Starring Hugh Jackman, Russell Crowe. Written by William Nicholson. Directed by Tom Hooper. PG. 151 min. Opens Dec. 25.
There are no small emotions in Les Misérables, whose players are in thrall to magnificent passions, whether they’re young lovers, old crooks, or student revolutionaries facing down the army. They feel only agony or ecstasy—sometimes in the space of a single song. The extreme nature of the material requires a serious commitment from the performers and their director. The problem with this big-screen version of the iconic stage musical—itself adapted from Victor Hugo’s timeless novel about criss-crossing destinies in 19th-century France—is that the latter keeps hedging his bets. Fresh off a surprise Oscar win for The King’s Speech, the modestly talented Tom Hooper dithers over whether to embrace stylization or realism and ends up with a woebegone amalgam of both.
The decision to let his cast belt their songs live on-set instead of to a pre-recorded vocal track not only results in some dodgy performances, but clashes with the arch artificiality of the period backdrops. When Russell Crowe, playing the dogged, God-fearing antagonist Inspector Javert, croaks out his first lines against an obviously digitally enhanced shot of a chain gang reigning in a massive wooden ship, it’s not the thrilling opening it needs to be. Instead of immersing us in a time and place, it feels like we’ve been stranded in an artistic no man’s land.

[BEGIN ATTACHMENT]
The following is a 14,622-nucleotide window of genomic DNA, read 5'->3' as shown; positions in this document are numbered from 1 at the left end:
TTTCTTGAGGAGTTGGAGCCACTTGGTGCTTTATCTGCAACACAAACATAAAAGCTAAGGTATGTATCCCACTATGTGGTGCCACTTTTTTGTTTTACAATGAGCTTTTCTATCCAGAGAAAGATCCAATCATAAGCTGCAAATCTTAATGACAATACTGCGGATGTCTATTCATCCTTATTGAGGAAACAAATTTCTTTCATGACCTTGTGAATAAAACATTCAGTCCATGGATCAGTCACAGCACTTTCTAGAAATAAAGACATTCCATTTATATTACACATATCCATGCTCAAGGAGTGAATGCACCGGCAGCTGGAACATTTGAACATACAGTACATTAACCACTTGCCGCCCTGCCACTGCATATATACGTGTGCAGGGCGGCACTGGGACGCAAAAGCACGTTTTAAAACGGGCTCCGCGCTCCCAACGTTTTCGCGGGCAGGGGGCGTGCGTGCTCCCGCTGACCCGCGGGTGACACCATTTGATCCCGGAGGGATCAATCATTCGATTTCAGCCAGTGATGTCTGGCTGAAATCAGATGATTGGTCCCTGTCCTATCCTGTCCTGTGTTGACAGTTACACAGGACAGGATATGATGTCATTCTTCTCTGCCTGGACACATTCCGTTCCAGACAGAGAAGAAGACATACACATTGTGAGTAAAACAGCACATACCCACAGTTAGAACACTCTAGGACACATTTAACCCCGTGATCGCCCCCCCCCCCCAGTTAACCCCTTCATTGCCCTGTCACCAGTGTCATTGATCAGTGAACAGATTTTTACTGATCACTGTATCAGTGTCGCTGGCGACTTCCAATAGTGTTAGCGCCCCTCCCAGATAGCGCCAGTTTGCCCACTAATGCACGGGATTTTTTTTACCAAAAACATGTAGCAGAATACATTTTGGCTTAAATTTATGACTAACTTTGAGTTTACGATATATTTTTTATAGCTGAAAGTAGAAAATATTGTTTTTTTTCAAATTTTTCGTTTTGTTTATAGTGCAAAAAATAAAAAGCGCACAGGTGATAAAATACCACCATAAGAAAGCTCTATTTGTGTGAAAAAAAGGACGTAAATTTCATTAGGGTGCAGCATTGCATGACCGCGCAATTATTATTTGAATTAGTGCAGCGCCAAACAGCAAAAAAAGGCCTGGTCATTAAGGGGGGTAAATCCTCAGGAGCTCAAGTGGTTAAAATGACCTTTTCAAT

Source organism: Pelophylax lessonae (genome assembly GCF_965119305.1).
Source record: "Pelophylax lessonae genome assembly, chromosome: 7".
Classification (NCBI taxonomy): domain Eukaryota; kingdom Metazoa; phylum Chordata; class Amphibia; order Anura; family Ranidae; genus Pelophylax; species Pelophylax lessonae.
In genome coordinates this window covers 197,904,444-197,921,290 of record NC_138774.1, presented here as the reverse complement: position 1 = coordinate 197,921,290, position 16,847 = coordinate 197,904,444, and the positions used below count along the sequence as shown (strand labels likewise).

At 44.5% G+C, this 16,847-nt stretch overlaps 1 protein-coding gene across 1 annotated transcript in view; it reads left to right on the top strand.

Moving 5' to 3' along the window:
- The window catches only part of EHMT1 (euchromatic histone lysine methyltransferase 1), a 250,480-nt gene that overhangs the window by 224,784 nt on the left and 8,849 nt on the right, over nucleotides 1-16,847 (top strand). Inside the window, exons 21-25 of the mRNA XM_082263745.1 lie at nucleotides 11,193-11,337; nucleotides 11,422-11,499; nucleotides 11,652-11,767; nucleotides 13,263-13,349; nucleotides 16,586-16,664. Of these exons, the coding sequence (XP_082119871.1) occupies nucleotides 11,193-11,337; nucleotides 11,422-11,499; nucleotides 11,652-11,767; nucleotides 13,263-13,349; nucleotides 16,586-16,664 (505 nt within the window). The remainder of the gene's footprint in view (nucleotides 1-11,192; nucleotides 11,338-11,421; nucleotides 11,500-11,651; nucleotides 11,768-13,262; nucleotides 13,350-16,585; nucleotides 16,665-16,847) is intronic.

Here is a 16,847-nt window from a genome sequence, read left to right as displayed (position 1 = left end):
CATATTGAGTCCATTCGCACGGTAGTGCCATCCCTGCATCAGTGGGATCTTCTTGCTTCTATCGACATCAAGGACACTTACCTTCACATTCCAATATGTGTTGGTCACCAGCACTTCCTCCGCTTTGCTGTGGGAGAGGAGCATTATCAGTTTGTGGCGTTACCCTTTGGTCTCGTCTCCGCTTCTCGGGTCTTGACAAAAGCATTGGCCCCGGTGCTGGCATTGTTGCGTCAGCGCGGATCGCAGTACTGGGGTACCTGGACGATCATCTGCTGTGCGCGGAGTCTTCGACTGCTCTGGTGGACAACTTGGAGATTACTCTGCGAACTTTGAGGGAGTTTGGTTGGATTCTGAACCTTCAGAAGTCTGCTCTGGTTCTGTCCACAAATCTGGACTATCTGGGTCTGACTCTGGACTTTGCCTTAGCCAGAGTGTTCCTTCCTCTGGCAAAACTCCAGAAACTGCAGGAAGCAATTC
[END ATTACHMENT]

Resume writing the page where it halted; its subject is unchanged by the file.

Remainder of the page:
The self-defeating decisions keep piling up. Casting Colm Wilkinson in the small role of the bishop who sets the heroic convict Jean Valjean on the path to righteousness is a nice acknowledgement of the show’s roots (Wilkinson was nominated for a Tony for his stage take on Valjean), but it also leaves the spectre of an icon hovering over Hugh Jackman’s competent but unremarkable take on the lead role.
Hooper lets Anne Hathaway’s doomed prostitute, Fantine, methodically sob her way through the supreme earworm “I Dreamed a Dream” in one intimate, unbroken take, and that’s a minor coup—a great self-contained scene. But that’s three minutes in a nearly three-hour movie. Lacking any spoken dialogue or connective narrative tissue, Les Misérables just toggles between songs like a jukebox. And since every number is meant to be a show-stopper, the cumulative effect is more numbing than rousing, never more so than in the disastrously staged “Master of the House,” featuring the mugging Sacha Baron Cohen and Helena Bonham Carter. Hooper’s fidelity to his source material will please the fans—shrewd business sense when dealing with the most profitable musical of alltime—but ultimately the whole thing feels like a lavish karaoke party.